Eighty three years to the day since speed boat tipped for world record crashed near Adelaide Bridge in Ely

PUBLISHED: 10:00 29 September 2018

Eighty three years to the day since speed boat tipped for world record crashed near Adelaide Bridge in Ely. Photo: Mike Petty

Eighty three years to the day since speed boat tipped for world record crashed near Adelaide Bridge in Ely. Photo: Mike Petty

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It has been 83 years to the day since a speed boat that was tipped to secure a world record crashed near the Adelaide Bridge in Ely.

Eighty three years to the day since speed boat tipped for world record crashed near Adelaide Bridge in Ely. Photo: Mike PettyEighty three years to the day since speed boat tipped for world record crashed near Adelaide Bridge in Ely. Photo: Mike Petty

The incident famously happened on September 29 1935 and the Ely Standard was the first on the scene to cover it.

After covering a mile course along the River Ouse, the new racing hydroplane was set to secure the world’s outboard motor boat record.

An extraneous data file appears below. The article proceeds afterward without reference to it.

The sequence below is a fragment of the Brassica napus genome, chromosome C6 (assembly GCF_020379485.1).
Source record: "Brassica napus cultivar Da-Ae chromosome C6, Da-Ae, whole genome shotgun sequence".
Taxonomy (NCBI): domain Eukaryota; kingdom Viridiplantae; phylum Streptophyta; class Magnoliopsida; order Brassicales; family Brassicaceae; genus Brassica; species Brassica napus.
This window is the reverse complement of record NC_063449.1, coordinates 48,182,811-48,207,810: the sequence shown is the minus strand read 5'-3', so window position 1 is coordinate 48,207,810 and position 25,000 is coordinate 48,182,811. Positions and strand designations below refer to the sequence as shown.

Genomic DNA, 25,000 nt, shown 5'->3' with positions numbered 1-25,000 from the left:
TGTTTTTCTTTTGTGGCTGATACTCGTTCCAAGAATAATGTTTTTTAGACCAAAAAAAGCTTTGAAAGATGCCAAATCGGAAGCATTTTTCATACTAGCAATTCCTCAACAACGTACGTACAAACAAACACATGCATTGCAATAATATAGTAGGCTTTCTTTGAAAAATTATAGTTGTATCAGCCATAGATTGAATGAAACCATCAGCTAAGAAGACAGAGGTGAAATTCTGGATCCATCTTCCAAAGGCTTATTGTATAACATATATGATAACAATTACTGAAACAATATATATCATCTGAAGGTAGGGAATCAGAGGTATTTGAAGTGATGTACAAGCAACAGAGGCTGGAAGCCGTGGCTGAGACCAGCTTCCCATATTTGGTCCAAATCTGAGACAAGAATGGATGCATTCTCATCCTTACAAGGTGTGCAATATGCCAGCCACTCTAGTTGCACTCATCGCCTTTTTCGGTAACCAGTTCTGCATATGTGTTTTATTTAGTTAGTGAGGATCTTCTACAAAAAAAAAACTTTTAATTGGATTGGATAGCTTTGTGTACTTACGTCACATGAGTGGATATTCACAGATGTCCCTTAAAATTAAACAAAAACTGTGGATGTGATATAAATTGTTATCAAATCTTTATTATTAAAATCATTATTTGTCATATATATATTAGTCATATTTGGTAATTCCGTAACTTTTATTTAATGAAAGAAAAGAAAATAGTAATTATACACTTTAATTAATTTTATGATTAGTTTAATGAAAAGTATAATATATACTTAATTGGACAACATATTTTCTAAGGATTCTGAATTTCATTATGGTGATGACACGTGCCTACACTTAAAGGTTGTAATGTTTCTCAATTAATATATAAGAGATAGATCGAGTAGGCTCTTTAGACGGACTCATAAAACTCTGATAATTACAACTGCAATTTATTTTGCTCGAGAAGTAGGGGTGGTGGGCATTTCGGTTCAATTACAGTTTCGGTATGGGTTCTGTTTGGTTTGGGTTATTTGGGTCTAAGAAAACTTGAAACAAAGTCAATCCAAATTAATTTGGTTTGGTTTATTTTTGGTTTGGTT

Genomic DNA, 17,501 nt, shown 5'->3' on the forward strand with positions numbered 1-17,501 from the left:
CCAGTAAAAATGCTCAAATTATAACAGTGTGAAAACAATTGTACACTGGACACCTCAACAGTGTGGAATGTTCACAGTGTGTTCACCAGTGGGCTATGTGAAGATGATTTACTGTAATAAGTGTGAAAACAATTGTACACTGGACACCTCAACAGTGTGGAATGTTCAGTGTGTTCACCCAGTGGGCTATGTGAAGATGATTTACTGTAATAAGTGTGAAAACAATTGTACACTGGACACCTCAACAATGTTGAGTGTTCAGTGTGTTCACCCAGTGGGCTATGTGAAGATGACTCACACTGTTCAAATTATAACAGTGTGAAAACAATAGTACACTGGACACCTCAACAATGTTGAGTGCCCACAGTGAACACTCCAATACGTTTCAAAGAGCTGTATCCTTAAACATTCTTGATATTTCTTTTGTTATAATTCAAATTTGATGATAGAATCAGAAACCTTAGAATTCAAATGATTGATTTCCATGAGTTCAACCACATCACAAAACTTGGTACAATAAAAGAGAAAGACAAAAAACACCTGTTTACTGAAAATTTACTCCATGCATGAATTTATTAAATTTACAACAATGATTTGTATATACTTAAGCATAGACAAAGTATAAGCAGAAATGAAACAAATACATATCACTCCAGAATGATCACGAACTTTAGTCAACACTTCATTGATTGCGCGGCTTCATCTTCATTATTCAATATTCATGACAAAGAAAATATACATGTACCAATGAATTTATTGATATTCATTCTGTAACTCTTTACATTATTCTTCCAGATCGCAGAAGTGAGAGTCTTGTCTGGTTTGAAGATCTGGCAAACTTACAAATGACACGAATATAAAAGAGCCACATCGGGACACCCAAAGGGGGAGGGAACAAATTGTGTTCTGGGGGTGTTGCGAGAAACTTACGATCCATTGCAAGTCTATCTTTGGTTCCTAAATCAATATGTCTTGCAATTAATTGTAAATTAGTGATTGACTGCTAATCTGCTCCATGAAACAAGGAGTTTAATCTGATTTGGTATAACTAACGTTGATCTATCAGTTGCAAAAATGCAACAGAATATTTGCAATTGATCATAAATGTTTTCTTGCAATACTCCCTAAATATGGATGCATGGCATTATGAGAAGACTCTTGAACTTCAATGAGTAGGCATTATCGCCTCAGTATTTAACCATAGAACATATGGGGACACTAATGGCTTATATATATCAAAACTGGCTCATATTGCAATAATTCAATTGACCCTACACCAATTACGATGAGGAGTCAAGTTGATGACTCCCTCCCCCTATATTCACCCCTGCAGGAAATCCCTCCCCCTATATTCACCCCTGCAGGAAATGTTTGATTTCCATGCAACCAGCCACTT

But disaster struck and Viscount Forbes, an undergraduate of Trinity College, had the misfortune to see his craft severely damaged.

The trials were carried out at Adelaide over a specially picked mile course to see if the machine was capable of beating the present record of 65mph held by a man from France.

The machine, which looked like a glittering torpedo, was built by the Southampton Launch Company to the plans of Fred Cooper.

It had a six-cylinder super-charged engine, capable of developing 110 hp.

Viscount Forbes drove the speedboat both up and down the river and his best time was when he covered the mile in one minute.

Just as he was completing the last run, near Adelaide Bridge, the whole of the bottom including propellers broke away and sank to the bottom of the river.

The boat, rendered out of control, spun round in the stream but did not capsize. It is thought it hit some obstruction in the water.

The craft was severely damaged.

Efforts were immediately made by some of the watermen employed by the Ely Beet Sugar Factory to salvage the unit.

Pictures, supplied by Historian Mike Petty from Facebook group Fenland History, show how the story was covered in the paper at the time.

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